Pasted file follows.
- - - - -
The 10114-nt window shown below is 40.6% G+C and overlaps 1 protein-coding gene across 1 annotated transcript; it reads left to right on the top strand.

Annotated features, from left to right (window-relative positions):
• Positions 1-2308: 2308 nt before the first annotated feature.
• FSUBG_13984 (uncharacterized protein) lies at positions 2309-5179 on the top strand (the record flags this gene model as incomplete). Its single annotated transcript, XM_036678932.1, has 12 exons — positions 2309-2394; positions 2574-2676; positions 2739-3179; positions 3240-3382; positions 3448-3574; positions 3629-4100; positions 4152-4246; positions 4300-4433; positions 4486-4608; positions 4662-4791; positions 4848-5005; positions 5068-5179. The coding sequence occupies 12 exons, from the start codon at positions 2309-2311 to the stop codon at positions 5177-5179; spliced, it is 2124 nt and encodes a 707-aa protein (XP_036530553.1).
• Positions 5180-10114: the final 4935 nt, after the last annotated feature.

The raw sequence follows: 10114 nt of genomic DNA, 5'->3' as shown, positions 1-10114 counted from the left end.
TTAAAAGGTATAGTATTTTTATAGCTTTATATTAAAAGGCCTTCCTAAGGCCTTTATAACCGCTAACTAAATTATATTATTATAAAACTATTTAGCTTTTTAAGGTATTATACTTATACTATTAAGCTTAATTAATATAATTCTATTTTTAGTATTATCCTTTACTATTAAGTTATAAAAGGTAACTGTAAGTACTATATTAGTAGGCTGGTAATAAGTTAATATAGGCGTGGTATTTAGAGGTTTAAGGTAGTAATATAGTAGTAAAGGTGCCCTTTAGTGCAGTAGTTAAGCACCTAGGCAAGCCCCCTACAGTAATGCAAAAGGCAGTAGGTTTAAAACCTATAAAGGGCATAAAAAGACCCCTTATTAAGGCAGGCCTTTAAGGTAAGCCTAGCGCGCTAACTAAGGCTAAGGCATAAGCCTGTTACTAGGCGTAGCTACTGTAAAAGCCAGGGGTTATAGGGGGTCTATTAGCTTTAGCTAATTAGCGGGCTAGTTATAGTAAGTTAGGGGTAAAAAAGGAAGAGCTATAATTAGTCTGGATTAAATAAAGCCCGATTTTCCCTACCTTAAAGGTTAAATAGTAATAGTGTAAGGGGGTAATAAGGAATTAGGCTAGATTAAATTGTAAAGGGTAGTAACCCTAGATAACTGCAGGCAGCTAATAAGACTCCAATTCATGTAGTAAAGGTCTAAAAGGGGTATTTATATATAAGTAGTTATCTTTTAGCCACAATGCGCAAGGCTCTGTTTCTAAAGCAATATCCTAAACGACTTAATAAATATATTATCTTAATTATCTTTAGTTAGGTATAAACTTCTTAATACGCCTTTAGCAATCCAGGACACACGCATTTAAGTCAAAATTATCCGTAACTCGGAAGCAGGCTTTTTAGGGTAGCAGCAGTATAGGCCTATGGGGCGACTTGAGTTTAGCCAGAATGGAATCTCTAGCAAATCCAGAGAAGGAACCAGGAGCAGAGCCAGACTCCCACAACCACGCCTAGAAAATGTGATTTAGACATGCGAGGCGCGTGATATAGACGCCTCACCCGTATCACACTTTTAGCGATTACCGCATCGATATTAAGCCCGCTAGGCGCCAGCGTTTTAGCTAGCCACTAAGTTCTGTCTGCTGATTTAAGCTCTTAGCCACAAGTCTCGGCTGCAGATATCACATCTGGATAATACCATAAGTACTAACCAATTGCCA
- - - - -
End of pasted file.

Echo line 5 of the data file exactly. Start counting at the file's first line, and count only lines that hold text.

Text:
• Positions 5180-10114: the final 4935 nt, after the last annotated feature.